The U.S. Institute of Peace (USIP) is pleased to announce three new Jennings Randolph senior fellows for 2020-2021. These fellows will conduct research and publish in their areas of expertise while engaging with experts at USIP headquarters and in the field. Established in 1988, USIP’s Jennings Randolph Senior Fellowship Program is a foundational component of the Institute’s peacebuilding mission. The fellows become an integral part of USIP’s work and contribute to thought leadership and research efforts.

This year’s fellowship competition sought applications from senior experts in two thematic areas.

Two Violent Extremism, Disengagement and Reconciliation Fellowships will research ways to improve practices that can help people end their involvement in violent extremism. The research will explore how communities can help women and children disengage from violent groups and ideologies. These fellowships will give USIP new understandings of terrorism and violent extremist-based conflicts. The recipients are:

  • Dr. Andrew Glazzard, visiting associate professor at the Cyber Threats Research Center at Swansea University, UK. His project investigates whether Western approaches to disengagement and reintegration can be implemented on local levels in fragile states facing violent conflict. The project will include primary research on disengagement processes in Iraq and Syria.
  • Ms. MaryAnne Iwara, senior research fellow at Nigeria’s Institute of Peace and Conflict Resolution. Her project will investigate the outcomes of the release of women and children from captivity at the hands of the Nigeria-based extremist group Boko Haram, and their return into local communities. The research will enable policymakers and others to design post-conflict reintegration programs that mitigate the risks of abandonment, rejection and violence faced by returning women and children. 

A Women, Gender, and Nonviolent Movements Fellowship will support research on women’s involvement in nonviolent movements. The research will offer deeper perspectives on how nonviolent movements can contribute to violence prevention, gender equity and long-term equality. The recipient is:

  • Ms. Farida Nabourema, executive director of the Togolese Civil League. Her research project investigates how and why security forces, and those within and outside nonviolent movements, use gender-based repression. The research studies the scope and impact of gender-based repression against women in nonviolent movements through four case studies in Algeria, Sudan, Togo and Zimbabwe.

Related News

In Memoriam: George P. Shultz

In Memoriam: George P. Shultz

Sunday, February 7, 2021

News Type: Announcement

The U.S. Institute of Peace (USIP) mourns the death of George P. Shultz, a World War II veteran, economist, and academic whose expertise earned him prominent cabinet-level appointments during the Nixon and Reagan administrations. As President Ronald Reagan’s secretary of state, Secretary Shultz helped to shape U.S. foreign policy and diplomacy at a pivotal moment in history.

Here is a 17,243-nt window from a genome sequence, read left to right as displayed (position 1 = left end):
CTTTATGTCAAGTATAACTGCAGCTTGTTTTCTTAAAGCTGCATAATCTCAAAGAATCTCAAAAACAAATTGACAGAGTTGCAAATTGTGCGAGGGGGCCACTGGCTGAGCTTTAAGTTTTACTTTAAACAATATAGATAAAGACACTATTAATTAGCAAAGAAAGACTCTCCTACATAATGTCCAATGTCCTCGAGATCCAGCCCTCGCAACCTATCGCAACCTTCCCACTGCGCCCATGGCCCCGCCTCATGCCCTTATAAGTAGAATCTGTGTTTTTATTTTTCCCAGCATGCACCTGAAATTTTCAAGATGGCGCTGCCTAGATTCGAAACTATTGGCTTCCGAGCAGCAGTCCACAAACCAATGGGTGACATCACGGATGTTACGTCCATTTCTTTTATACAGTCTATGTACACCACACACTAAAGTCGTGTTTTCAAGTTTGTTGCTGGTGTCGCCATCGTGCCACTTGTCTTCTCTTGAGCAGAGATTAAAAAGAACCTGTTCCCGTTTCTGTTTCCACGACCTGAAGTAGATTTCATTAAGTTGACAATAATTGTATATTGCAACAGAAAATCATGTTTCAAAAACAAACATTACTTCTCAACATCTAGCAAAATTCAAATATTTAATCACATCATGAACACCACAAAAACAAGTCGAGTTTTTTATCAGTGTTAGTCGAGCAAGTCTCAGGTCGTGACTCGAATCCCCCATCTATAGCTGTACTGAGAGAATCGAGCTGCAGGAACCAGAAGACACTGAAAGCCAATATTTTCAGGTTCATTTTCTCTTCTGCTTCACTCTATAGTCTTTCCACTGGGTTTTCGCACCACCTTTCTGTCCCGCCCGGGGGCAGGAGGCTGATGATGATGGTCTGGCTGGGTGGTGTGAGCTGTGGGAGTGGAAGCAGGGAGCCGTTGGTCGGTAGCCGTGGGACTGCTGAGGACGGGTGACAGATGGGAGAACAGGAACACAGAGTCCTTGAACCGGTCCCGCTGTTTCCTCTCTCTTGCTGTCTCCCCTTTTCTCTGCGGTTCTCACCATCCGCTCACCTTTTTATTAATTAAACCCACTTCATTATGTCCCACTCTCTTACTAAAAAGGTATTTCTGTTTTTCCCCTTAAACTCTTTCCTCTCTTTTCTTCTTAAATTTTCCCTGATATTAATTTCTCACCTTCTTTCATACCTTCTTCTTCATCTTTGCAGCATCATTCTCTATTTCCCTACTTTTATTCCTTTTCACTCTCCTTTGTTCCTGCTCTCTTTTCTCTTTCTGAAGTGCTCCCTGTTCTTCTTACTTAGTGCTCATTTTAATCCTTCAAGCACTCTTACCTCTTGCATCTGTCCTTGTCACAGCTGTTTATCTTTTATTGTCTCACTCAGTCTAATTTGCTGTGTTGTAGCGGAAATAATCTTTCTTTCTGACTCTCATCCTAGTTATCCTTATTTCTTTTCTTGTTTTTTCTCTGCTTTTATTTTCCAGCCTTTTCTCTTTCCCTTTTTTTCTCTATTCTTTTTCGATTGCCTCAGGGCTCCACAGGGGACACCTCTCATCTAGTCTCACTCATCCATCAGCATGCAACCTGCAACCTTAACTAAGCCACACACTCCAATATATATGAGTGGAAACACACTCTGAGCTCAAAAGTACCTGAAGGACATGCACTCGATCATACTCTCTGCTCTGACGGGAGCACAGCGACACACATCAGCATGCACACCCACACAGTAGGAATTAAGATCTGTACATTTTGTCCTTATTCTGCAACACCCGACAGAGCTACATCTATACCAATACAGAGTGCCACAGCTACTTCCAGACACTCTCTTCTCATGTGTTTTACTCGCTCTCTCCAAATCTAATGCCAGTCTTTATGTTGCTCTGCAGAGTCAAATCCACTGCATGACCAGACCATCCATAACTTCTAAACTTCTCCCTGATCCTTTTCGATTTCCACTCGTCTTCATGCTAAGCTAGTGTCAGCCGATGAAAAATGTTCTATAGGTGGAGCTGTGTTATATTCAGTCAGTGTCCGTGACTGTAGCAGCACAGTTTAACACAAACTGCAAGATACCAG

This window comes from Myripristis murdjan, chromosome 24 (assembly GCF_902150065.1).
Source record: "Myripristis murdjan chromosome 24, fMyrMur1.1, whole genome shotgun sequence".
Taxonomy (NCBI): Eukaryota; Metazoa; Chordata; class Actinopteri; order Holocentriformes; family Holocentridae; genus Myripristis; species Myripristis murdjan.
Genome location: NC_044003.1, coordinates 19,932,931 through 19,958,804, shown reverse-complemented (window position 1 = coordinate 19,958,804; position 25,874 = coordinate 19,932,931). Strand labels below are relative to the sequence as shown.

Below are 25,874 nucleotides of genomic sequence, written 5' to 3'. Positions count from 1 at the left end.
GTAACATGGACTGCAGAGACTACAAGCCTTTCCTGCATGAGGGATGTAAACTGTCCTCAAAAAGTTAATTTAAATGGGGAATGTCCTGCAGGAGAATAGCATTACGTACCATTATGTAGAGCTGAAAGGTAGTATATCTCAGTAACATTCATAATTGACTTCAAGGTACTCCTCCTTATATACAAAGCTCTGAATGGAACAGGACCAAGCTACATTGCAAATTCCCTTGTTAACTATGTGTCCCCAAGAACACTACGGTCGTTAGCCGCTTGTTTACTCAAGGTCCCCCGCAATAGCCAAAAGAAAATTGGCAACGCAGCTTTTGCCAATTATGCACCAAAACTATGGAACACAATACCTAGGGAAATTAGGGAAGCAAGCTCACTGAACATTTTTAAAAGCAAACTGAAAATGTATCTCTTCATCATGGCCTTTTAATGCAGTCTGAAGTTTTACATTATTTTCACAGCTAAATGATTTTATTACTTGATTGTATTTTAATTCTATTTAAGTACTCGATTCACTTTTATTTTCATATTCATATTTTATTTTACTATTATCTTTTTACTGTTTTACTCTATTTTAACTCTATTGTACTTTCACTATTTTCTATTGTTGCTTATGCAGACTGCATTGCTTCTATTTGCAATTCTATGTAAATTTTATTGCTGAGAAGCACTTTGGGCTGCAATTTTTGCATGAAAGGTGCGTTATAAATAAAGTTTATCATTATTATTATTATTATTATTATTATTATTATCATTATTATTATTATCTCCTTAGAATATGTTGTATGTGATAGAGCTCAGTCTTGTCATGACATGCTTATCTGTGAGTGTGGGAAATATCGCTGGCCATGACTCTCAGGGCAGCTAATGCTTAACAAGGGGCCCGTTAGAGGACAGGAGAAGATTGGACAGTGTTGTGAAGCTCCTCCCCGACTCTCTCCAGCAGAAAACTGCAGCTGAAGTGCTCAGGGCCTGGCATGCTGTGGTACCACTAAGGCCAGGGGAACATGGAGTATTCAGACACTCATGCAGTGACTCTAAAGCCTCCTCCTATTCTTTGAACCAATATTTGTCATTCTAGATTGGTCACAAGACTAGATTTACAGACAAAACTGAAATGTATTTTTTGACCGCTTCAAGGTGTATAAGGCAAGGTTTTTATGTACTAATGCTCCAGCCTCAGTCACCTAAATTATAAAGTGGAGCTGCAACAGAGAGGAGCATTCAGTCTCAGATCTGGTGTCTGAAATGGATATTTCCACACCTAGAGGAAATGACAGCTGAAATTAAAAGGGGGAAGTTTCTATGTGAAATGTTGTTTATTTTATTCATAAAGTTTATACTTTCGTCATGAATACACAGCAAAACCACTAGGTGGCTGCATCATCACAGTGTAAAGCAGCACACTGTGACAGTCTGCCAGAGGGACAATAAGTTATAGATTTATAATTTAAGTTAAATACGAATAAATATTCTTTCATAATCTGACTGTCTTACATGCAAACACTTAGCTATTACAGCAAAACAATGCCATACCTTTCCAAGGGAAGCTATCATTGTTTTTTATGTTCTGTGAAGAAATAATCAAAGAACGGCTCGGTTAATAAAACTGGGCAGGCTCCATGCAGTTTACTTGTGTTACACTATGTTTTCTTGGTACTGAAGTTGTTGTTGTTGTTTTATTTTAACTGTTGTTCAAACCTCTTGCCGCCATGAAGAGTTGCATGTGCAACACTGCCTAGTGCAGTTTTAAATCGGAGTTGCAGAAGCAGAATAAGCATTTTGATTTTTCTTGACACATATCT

Statement on Ethiopia by the Senior Study Group on Peace and Security in the Red Sea Arena

Thursday, November 5, 2020

News Type: Announcement

As members of the bipartisan senior study group on peace and security in the Red Sea arena, we are watching with grave concern the situation in Ethiopia. While many of the facts remain unclear, the risks of escalation are certain: Intrastate or interstate conflict would be catastrophic for Ethiopia’s people and for the region and would pose a direct threat to international peace and security. The acceleration of polarization amid violent conflict would also mark the death knell for the country’s nascent reform effort that began two years ago and the promise of a democratic transition that it heralded.

Conflict Analysis & Prevention; Mediation, Negotiation & Dialogue

USIP Names Joseph Sany as Vice President of Institute’s New Africa Center

Thursday, October 15, 2020

News Type: Announcement

The U.S. Institute of Peace is proud to announce Joseph Sany as the first vice president of the Institute’s new Africa Center. With over 20 years of experience working at the forefront of peacebuilding in Africa, Sany brings with him a deep understanding of the challenges facing the continent and a strategic vision for top-down and bottom-up approaches to build peace and improve governance.

USIP Announces New Grants on Environment, Conflict and Peacebuilding

Friday, October 9, 2020

News Type: Announcement

The U.S. Institute of Peace (USIP) is pleased to announce the eight new grantees of the Environment, Conflict and Peacebuilding Competition. The grants strengthen the increasingly vital practice of environmental peacebuilding—an approach to resolving conflicts and reducing violence by joining rival groups to address environmental challenges. USIP grants have supported peacebuilders who work on environment-related conflicts since the early 1990s.

Economics & Environment

View All News